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Introducing a distinguished Bhuta

There are two distinguished bhutas (ghosts) in Odia language and many unremarkable ones. As far as I know. One of these two ghosts is little-known at best and the other is virtually unknown. How on earth, then, are these “distinguished”? The nondescript ghosts have no “personal” names; they are often named in relation to the places where they are believed to be staying: masanibhuta (ghost of the cremation ground), kaiangachabhuta (ghost of the tamarind tree), bhutakothibhuta (ghost of the haunted house), for instance.

Our distinguished ghosts bear a personal name: Babana. They both have the same name, but that is by no means exceptional. Aren’t there more than one “Gajanan (earlier the word was pronounced with a vowel at the end: “Gajanana”) Babus”, in Odisha? It may sound absurd but I venture to suggest that in “Babanabhuta”, the suffix “bhuta” has the more or less a comparable function as “babu” has, when it is suffixed to a living person. Linguists say “babu” expresses cordiality and respect, etc. but I think it basically softens the curtness of a personal name and the rest follows. As an expression, which one sounds better: just the name “Gajanan” or “Gajanan Babu”, with the suffix? Utter these expressions for yourself; you’ll know.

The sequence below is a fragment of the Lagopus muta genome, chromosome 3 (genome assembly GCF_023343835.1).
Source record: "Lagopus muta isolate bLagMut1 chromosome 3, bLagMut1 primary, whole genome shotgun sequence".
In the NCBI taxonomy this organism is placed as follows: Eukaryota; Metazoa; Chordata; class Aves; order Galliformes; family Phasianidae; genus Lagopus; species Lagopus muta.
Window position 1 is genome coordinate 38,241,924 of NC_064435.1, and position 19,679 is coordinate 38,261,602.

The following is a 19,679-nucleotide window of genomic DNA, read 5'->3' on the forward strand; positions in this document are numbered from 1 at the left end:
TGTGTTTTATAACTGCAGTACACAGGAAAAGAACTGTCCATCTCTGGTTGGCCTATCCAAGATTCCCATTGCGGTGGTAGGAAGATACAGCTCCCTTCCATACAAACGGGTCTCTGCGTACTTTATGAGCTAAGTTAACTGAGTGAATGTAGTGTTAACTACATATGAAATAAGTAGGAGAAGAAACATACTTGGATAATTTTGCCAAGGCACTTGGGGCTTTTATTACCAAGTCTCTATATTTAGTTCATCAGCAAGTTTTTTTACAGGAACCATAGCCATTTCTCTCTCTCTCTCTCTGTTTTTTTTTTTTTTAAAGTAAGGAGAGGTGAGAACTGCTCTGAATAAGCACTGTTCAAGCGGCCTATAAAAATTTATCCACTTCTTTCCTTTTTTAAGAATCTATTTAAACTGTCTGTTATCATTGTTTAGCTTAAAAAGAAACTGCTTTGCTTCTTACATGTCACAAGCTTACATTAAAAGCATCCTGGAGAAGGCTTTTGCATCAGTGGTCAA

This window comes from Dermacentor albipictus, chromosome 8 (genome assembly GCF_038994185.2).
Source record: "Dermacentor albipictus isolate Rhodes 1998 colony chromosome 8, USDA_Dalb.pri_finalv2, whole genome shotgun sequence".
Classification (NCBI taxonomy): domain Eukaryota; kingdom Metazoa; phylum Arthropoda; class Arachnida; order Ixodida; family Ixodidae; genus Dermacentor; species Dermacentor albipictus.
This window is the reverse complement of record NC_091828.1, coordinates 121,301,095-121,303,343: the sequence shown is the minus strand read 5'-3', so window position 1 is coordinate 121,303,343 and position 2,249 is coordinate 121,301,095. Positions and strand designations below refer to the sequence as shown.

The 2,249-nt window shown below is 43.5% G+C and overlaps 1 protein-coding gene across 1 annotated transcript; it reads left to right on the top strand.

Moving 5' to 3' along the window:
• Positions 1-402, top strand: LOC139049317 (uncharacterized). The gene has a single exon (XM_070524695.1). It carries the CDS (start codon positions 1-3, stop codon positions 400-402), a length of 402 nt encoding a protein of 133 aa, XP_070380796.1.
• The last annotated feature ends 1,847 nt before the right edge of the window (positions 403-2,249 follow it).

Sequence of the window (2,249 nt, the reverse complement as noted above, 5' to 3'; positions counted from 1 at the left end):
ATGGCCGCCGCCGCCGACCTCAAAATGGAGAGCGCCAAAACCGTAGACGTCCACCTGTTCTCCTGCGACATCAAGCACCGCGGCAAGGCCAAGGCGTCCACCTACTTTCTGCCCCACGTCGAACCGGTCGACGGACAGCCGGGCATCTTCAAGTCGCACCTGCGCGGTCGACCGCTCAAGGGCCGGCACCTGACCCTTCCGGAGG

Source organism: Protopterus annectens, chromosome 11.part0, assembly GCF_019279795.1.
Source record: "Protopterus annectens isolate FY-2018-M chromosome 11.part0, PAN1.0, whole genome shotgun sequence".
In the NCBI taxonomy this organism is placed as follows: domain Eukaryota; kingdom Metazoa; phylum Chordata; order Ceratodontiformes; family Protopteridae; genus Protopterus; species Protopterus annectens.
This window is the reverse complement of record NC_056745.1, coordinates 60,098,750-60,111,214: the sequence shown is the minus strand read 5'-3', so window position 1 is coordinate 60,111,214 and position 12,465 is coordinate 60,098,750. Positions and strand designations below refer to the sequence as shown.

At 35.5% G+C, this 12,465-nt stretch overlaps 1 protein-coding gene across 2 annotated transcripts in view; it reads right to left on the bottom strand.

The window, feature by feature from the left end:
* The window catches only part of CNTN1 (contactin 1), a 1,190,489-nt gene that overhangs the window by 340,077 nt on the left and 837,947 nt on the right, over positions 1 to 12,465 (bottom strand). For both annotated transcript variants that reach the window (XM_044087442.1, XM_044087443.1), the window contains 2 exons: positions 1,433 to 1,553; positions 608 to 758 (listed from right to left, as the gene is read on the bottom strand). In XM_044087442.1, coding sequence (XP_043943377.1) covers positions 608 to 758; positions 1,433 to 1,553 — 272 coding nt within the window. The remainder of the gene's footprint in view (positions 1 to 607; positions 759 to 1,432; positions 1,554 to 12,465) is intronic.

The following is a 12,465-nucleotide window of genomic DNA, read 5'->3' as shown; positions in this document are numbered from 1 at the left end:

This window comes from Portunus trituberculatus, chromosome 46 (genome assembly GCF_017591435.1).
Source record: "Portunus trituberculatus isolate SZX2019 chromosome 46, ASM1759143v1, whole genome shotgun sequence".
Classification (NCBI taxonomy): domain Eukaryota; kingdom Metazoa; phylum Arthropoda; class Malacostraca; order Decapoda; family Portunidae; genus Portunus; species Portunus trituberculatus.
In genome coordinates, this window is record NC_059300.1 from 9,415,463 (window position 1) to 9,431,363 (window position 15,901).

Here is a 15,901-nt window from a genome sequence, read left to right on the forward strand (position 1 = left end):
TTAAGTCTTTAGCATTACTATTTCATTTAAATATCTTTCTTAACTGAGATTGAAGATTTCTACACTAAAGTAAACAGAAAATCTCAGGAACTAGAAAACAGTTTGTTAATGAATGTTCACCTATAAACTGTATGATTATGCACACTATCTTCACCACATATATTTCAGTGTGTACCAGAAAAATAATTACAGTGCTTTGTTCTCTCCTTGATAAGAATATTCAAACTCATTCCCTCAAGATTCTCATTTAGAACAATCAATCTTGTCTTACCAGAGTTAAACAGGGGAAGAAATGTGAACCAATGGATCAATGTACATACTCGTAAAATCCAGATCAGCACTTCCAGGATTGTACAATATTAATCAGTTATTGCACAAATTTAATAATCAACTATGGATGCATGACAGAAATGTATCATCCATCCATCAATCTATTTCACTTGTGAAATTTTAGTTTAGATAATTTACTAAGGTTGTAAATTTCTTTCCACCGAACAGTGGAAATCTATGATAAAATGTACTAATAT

One of the two Babanabhutas is associated with Mahaprabhu Jagannath’s GundichaGhara. He lives there quietly. No one calls him GundichaGharabhuta, after his permanent abode; he is referred to as just Babanabhuta. No known literary text in Odia seems to have cared to mention him, even in passing. But he is not exactly unknown because in the Ratha Yatra stories in our dailies on the day before the Yatra and on the day the Deities leave GundichaGhara, he finds a casual mention.

Only the journalist and author, Asit Mohanty, wrote a serious column about the two Babanabhutas – in 2018, I think. But what has remained unnoticed about him is that unlike the ghosts, distinguished or undistinguished, he has not passed through death. If he is still called a ghost, it’s because he is believed to look like and behave like one. But that is his job requirement. More of him sometime later.  Because this piece is really about the other Babanabhuta.

He is trapped in Sarala Das’s Mahabharata and as such, his story is virtually unknown to those who are not acquainted with this work. He needs to be introduced to the wider world. One can never be sure whether his story is Sarala’s creation or his adaptation of some existing tale. It has no equivalent in Vyasa Mahabharata. Just as parts of the classical narratives are said to have their origin in the long forgotten oral tales, similarly we wish to think that bits from written literature become part of the repertoire of the oral tradition in the form of tales, proverbs, idioms, wisecracks, etc. in course of time.